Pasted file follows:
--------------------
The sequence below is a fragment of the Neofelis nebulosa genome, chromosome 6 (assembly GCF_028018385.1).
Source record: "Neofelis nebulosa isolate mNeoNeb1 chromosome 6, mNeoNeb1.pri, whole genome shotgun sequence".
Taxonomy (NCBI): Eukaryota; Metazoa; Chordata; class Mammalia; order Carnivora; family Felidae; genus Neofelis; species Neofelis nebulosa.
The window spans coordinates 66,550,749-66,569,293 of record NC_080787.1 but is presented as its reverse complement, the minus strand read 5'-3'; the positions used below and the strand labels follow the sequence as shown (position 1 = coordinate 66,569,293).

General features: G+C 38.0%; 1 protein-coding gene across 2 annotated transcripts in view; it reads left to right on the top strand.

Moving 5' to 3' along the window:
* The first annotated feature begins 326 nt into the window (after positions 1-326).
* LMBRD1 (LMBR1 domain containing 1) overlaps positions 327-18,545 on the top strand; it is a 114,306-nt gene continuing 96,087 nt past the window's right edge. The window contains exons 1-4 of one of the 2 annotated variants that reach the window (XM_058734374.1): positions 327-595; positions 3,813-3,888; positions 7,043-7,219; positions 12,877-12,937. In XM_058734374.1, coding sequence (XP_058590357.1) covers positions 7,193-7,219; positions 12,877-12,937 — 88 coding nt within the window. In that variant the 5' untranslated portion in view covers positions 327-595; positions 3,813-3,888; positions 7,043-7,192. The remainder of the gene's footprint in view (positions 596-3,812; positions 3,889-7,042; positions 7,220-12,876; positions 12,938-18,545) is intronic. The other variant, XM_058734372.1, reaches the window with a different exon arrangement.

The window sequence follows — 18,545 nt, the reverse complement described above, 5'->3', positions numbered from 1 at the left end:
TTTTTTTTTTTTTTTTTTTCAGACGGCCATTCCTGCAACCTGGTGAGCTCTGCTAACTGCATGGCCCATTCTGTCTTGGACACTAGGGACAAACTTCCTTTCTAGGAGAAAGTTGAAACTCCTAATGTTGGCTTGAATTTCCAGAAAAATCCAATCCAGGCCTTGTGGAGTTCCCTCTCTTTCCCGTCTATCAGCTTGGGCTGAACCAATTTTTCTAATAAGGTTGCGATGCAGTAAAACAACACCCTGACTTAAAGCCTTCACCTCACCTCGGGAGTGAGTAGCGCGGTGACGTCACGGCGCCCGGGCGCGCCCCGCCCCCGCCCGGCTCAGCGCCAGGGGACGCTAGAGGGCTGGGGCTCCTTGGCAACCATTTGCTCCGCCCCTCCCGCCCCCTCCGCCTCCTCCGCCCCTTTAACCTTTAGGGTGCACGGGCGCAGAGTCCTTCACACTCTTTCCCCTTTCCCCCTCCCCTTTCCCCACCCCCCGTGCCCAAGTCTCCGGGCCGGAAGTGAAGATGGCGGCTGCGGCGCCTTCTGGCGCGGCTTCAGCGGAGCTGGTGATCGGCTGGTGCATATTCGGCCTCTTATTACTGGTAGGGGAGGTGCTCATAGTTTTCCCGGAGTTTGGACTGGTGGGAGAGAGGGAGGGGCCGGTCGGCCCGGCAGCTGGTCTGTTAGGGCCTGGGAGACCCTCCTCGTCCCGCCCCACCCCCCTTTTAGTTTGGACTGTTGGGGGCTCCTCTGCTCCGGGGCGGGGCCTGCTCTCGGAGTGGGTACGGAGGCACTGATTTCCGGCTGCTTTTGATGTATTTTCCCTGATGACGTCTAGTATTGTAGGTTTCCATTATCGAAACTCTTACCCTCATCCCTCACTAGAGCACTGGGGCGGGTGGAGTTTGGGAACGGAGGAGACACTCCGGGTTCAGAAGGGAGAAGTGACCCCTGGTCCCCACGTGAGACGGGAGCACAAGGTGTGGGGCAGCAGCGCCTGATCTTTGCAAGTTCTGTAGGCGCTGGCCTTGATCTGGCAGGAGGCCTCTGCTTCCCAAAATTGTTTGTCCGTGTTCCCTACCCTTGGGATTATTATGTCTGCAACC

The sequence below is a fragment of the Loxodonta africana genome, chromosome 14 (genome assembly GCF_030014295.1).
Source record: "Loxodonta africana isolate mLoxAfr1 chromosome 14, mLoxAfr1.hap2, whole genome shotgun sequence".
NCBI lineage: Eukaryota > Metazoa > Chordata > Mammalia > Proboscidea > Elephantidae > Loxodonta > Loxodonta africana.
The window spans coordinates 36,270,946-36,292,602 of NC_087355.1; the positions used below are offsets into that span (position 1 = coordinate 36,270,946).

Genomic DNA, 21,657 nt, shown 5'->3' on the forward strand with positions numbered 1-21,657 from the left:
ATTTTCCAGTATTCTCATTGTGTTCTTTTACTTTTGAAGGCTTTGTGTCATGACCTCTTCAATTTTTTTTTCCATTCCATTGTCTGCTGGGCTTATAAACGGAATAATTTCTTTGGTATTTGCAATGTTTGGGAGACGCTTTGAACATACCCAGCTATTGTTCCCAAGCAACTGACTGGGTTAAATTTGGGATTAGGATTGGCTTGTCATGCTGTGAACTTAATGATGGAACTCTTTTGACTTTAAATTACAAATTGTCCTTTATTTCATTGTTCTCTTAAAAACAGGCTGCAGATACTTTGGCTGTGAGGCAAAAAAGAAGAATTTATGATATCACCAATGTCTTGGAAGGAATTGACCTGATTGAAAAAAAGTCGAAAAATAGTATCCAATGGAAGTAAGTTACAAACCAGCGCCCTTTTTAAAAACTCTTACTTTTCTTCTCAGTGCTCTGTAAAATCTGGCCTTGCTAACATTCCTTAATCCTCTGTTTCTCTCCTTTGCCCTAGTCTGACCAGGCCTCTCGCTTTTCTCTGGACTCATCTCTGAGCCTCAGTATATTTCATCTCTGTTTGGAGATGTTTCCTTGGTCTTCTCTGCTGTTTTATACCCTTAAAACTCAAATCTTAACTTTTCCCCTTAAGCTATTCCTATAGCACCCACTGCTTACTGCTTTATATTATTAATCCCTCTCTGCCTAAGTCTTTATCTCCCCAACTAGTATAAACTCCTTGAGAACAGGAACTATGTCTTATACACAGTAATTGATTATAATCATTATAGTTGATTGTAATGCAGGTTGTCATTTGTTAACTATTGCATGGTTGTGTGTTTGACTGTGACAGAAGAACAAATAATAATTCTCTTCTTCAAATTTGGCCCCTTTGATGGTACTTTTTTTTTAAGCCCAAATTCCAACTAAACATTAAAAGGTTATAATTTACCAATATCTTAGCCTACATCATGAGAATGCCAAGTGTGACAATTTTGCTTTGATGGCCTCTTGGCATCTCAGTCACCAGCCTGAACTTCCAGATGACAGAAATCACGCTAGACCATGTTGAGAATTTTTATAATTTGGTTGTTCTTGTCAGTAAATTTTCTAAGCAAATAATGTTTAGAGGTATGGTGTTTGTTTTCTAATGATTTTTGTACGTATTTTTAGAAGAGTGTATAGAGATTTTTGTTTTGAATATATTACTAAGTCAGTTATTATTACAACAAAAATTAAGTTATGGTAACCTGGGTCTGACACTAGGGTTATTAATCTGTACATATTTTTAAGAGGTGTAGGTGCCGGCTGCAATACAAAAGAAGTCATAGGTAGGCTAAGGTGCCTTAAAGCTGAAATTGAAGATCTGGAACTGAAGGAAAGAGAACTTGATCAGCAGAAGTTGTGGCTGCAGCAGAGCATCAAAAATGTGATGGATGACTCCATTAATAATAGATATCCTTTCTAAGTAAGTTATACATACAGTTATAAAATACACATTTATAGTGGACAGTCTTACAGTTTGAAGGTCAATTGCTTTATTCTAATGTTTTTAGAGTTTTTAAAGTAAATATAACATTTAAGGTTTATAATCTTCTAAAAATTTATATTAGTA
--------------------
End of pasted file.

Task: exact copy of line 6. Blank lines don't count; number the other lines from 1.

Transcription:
Moving 5' to 3' along the window: